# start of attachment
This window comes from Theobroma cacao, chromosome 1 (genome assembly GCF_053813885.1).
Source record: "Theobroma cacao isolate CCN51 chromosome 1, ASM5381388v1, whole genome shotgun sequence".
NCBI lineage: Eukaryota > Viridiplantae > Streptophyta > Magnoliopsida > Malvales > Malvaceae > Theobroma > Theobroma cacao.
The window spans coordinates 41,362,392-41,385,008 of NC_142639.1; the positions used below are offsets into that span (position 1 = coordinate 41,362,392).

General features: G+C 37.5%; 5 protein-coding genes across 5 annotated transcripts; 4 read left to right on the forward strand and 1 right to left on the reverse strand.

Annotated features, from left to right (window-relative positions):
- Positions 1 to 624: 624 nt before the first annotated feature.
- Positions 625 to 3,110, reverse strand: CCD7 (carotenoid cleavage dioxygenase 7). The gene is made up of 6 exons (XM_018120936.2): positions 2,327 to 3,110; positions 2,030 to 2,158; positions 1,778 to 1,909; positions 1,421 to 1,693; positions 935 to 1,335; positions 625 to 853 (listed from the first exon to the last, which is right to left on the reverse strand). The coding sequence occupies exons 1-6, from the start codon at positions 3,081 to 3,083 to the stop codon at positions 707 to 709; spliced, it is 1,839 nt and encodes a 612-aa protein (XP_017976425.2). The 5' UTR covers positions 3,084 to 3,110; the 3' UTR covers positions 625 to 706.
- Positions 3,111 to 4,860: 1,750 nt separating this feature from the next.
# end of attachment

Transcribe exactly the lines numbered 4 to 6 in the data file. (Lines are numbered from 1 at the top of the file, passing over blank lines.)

The window spans coordinates 41,362,392-41,385,008 of NC_142639.1; the positions used below are offsets into that span (position 1 = coordinate 41,362,392).

General features: G+C 37.5%; 5 protein-coding genes across 5 annotated transcripts; 4 read left to right on the forward strand and 1 right to left on the reverse strand.

Annotated features, from left to right (window-relative positions):